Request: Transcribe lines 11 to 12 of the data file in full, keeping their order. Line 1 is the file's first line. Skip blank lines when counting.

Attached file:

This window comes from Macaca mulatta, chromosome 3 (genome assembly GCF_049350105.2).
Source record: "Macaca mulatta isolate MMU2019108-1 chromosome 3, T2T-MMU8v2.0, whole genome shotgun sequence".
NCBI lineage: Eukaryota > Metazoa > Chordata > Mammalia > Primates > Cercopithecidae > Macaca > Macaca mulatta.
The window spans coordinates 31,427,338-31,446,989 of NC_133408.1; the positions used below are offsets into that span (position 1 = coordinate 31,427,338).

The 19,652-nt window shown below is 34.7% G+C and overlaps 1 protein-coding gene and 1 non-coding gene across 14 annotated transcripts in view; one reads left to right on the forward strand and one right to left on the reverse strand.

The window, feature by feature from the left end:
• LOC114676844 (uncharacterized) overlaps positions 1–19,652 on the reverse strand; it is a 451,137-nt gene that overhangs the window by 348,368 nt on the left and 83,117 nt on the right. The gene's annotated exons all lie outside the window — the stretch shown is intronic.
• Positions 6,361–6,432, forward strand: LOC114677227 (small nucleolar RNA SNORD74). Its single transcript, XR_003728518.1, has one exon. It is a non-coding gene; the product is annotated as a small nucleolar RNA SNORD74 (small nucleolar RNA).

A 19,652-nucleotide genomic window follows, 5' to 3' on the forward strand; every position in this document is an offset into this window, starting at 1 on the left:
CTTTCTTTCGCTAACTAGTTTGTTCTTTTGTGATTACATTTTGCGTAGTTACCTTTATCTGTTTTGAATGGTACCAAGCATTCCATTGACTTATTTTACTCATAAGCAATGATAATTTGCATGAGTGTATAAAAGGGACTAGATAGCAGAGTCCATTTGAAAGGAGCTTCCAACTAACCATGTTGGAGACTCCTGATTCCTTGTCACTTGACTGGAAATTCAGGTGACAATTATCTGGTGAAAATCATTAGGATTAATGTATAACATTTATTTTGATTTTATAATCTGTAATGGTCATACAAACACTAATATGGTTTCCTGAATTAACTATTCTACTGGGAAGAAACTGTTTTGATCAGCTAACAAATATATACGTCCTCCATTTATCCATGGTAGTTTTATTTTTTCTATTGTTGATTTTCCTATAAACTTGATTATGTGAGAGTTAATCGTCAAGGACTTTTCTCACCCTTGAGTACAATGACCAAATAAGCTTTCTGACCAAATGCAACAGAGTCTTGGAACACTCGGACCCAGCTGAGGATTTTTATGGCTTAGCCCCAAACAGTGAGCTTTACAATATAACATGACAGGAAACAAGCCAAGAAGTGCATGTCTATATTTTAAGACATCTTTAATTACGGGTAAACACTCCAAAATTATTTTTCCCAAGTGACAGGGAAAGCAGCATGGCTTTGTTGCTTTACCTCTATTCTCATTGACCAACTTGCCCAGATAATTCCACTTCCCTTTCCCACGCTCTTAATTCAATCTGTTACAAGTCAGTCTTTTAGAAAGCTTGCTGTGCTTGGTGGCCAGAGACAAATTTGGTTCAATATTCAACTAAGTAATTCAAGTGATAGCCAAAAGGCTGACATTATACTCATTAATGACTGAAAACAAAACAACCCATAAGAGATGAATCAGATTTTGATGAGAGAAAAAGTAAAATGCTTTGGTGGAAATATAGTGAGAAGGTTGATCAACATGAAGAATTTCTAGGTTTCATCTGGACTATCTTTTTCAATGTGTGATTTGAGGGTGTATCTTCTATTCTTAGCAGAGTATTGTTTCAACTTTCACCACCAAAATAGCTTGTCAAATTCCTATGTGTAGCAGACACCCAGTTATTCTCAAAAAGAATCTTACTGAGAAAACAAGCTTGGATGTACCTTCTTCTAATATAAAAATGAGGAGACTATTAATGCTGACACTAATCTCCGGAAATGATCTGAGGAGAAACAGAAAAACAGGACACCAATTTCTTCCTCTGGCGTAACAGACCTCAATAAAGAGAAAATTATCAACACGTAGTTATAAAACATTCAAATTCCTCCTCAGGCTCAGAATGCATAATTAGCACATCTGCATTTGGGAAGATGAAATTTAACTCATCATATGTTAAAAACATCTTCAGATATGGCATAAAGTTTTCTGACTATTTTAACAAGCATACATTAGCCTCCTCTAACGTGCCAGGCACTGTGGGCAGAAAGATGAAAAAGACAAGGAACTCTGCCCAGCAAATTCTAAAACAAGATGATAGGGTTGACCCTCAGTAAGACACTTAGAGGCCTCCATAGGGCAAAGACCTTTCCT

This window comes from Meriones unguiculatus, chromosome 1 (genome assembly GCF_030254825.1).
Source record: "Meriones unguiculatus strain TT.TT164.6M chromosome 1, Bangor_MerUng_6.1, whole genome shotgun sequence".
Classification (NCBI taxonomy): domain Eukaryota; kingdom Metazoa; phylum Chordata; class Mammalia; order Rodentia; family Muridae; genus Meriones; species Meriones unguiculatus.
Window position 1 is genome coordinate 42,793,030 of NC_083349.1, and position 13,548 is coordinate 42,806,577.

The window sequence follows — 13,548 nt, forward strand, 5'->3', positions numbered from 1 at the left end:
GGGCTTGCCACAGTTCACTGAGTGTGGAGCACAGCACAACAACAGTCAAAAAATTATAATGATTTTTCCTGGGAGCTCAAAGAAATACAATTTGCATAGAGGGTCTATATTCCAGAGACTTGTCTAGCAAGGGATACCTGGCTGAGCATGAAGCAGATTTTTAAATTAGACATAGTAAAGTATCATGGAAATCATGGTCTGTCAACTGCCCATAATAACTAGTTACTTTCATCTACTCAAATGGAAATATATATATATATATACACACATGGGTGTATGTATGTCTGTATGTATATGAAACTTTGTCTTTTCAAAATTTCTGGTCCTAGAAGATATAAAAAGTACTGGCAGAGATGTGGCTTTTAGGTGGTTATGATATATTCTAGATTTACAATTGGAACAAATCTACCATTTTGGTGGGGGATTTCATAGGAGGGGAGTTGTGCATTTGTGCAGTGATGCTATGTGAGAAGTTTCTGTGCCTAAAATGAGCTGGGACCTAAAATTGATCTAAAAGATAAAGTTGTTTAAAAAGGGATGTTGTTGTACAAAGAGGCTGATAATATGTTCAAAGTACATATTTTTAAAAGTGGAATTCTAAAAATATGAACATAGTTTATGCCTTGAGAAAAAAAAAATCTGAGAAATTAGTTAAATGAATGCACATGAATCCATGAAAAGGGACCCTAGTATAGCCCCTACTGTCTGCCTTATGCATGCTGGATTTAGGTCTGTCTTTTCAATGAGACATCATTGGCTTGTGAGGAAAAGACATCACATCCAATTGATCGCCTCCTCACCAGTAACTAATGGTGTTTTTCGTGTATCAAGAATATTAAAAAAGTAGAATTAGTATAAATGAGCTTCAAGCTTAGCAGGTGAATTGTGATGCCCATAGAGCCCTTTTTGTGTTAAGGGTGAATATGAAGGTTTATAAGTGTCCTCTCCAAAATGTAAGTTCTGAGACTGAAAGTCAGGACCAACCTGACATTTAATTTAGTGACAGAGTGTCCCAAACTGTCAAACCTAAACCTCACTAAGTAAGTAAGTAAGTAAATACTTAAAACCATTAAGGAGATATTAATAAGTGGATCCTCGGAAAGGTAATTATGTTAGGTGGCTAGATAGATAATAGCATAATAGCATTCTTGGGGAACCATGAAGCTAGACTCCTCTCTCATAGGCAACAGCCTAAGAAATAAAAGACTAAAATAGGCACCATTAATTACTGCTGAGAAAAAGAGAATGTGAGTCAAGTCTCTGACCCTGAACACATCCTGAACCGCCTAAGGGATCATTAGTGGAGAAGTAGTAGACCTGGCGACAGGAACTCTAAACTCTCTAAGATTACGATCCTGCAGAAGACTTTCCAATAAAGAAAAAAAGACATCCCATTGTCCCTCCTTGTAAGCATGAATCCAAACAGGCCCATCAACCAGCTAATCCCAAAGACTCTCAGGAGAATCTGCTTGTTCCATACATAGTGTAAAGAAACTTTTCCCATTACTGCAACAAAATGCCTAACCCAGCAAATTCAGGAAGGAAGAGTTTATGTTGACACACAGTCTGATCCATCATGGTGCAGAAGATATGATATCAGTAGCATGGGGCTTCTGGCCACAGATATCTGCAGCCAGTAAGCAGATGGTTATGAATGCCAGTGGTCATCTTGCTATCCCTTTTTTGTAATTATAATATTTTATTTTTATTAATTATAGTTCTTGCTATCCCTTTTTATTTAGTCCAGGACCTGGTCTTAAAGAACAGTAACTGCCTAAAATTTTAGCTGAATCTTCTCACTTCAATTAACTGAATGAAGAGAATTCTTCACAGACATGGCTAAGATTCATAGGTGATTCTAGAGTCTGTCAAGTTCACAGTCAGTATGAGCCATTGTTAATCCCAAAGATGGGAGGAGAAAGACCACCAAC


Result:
This window comes from Meriones unguiculatus, chromosome 1 (genome assembly GCF_030254825.1).
Source record: "Meriones unguiculatus strain TT.TT164.6M chromosome 1, Bangor_MerUng_6.1, whole genome shotgun sequence".